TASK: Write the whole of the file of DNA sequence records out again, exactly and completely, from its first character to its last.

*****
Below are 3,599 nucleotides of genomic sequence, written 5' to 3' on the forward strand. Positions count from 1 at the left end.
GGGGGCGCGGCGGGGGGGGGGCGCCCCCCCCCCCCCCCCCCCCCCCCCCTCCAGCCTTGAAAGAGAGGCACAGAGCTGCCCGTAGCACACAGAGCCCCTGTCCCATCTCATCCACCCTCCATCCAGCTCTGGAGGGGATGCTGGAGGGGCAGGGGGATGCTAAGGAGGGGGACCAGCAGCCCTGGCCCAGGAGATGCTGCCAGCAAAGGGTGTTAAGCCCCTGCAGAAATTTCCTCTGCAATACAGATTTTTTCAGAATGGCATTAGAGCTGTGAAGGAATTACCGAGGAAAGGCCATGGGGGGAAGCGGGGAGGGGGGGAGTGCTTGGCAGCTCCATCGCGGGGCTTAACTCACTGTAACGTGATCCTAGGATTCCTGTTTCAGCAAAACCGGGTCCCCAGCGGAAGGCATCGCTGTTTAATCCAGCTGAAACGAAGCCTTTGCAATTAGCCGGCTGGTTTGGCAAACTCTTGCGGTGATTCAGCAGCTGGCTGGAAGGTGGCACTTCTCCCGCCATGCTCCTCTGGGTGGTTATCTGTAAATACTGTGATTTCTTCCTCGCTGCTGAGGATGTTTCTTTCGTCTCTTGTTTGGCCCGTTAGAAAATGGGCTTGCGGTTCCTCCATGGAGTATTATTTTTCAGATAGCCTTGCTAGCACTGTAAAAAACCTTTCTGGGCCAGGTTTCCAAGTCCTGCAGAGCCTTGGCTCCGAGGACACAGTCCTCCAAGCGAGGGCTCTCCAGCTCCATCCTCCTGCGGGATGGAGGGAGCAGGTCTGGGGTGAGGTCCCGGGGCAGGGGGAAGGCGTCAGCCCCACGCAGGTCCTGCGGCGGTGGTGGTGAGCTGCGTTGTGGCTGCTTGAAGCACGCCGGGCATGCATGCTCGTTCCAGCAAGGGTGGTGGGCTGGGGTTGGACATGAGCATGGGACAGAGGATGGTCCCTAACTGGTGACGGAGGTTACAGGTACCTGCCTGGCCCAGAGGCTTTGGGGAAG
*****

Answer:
Below are 3,599 nucleotides of genomic sequence, written 5' to 3' on the forward strand. Positions count from 1 at the left end.
GGGGGCGCGGCGGGGGGGGGGCGCCCCCCCCCCCCCCCCCCCCCCCCCCTCCAGCCTTGAAAGAGAGGCACAGAGCTGCCCGTAGCACACAGAGCCCCTGTCCCATCTCATCCACCCTCCATCCAGCTCTGGAGGGGATGCTGGAGGGGCAGGGGGATGCTAAGGAGGGGGACCAGCAGCCCTGGCCCAGGAGATGCTGCCAGCAAAGGGTGTTAAGCCCCTGCAGAAATTTCCTCTGCAATACAGATTTTTTCAGAATGGCATTAGAGCTGTGAAGGAATTACCGAGGAAAGGCCATGGGGGGAAGCGGGGAGGGGGGGAGTGCTTGGCAGCTCCATCGCGGGGCTTAACTCACTGTAACGTGATCCTAGGATTCCTGTTTCAGCAAAACCGGGTCCCCAGCGGAAGGCATCGCTGTTTAATCCAGCTGAAACGAAGCCTTTGCAATTAGCCGGCTGGTTTGGCAAACTCTTGCGGTGATTCAGCAGCTGGCTGGAAGGTGGCACTTCTCCCGCCATGCTCCTCTGGGTGGTTATCTGTAAATACTGTGATTTCTTCCTCGCTGCTGAGGATGTTTCTTTCGTCTCTTGTTTGGCCCGTTAGAAAATGGGCTTGCGGTTCCTCCATGGAGTATTATTTTTCAGATAGCCTTGCTAGCACTGTAAAAAACCTTTCTGGGCCAGGTTTCCAAGTCCTGCAGAGCCTTGGCTCCGAGGACACAGTCCTCCAAGCGAGGGCTCTCCAGCTCCATCCTCCTGCGGGATGGAGGGAGCAGGTCTGGGGTGAGGTCCCGGGGCAGGGGGAAGGCGTCAGCCCCACGCAGGTCCTGCGGCGGTGGTGGTGAGCTGCGTTGTGGCTGCTTGAAGCACGCCGGGCATGCATGCTCGTTCCAGCAAGGGTGGTGGGCTGGGGTTGGACATGAGCATGGGACAGAGGATGGTCCCTAACTGGTGACGGAGGTTACAGGTACCTGCCTGGCCCAGAGGCTTTGGGGAAG